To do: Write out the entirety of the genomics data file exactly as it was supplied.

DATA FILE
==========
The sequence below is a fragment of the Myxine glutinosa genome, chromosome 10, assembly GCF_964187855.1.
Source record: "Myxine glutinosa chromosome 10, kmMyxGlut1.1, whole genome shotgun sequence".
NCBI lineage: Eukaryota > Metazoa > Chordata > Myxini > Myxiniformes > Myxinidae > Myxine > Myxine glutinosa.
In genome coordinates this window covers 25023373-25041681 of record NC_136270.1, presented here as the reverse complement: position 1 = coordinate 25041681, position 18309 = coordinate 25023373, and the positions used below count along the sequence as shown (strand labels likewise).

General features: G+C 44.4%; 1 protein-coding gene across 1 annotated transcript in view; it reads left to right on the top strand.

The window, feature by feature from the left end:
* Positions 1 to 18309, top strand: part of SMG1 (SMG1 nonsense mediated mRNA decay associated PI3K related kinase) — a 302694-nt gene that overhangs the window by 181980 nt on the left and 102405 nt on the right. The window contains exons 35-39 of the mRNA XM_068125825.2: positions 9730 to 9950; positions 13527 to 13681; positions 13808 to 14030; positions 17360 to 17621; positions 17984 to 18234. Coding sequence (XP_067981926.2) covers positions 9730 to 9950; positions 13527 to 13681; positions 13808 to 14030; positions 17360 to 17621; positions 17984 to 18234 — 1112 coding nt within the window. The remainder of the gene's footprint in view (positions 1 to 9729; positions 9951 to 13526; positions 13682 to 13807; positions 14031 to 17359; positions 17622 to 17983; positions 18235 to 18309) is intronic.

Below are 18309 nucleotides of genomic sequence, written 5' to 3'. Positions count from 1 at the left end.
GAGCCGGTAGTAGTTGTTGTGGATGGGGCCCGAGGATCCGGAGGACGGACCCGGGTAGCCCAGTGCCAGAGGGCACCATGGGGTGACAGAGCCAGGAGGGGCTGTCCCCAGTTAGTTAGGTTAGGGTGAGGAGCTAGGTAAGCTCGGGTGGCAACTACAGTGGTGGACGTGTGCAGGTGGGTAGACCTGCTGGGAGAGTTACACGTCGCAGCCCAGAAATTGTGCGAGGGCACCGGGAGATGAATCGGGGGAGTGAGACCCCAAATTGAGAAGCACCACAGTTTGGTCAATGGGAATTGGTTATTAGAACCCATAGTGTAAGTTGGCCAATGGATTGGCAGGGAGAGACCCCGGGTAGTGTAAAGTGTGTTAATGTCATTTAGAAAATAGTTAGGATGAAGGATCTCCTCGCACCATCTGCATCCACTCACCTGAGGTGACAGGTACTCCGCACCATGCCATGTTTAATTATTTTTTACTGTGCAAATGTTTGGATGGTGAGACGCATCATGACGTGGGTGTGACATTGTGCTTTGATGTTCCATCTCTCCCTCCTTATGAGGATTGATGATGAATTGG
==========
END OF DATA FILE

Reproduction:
The sequence below is a fragment of the Myxine glutinosa genome, chromosome 10, assembly GCF_964187855.1.
Source record: "Myxine glutinosa chromosome 10, kmMyxGlut1.1, whole genome shotgun sequence".
NCBI lineage: Eukaryota > Metazoa > Chordata > Myxini > Myxiniformes > Myxinidae > Myxine > Myxine glutinosa.
In genome coordinates this window covers 25023373-25041681 of record NC_136270.1, presented here as the reverse complement: position 1 = coordinate 25041681, position 18309 = coordinate 25023373, and the positions used below count along the sequence as shown (strand labels likewise).

General features: G+C 44.4%; 1 protein-coding gene across 1 annotated transcript in view; it reads left to right on the top strand.

The window, feature by feature from the left end:
* Positions 1 to 18309, top strand: part of SMG1 (SMG1 nonsense mediated mRNA decay associated PI3K related kinase) — a 302694-nt gene that overhangs the window by 181980 nt on the left and 102405 nt on the right. The window contains exons 35-39 of the mRNA XM_068125825.2: positions 9730 to 9950; positions 13527 to 13681; positions 13808 to 14030; positions 17360 to 17621; positions 17984 to 18234. Coding sequence (XP_067981926.2) covers positions 9730 to 9950; positions 13527 to 13681; positions 13808 to 14030; positions 17360 to 17621; positions 17984 to 18234 — 1112 coding nt within the window. The remainder of the gene's footprint in view (positions 1 to 9729; positions 9951 to 13526; positions 13682 to 13807; positions 14031 to 17359; positions 17622 to 17983; positions 18235 to 18309) is intronic.

Below are 18309 nucleotides of genomic sequence, written 5' to 3'. Positions count from 1 at the left end.
GAGCCGGTAGTAGTTGTTGTGGATGGGGCCCGAGGATCCGGAGGACGGACCCGGGTAGCCCAGTGCCAGAGGGCACCATGGGGTGACAGAGCCAGGAGGGGCTGTCCCCAGTTAGTTAGGTTAGGGTGAGGAGCTAGGTAAGCTCGGGTGGCAACTACAGTGGTGGACGTGTGCAGGTGGGTAGACCTGCTGGGAGAGTTACACGTCGCAGCCCAGAAATTGTGCGAGGGCACCGGGAGATGAATCGGGGGAGTGAGACCCCAAATTGAGAAGCACCACAGTTTGGTCAATGGGAATTGGTTATTAGAACCCATAGTGTAAGTTGGCCAATGGATTGGCAGGGAGAGACCCCGGGTAGTGTAAAGTGTGTTAATGTCATTTAGAAAATAGTTAGGATGAAGGATCTCCTCGCACCATCTGCATCCACTCACCTGAGGTGACAGGTACTCCGCACCATGCCATGTTTAATTATTTTTTACTGTGCAAATGTTTGGATGGTGAGACGCATCATGACGTGGGTGTGACATTGTGCTTTGATGTTCCATCTCTCCCTCCTTATGAGGATTGATGATGAATTGG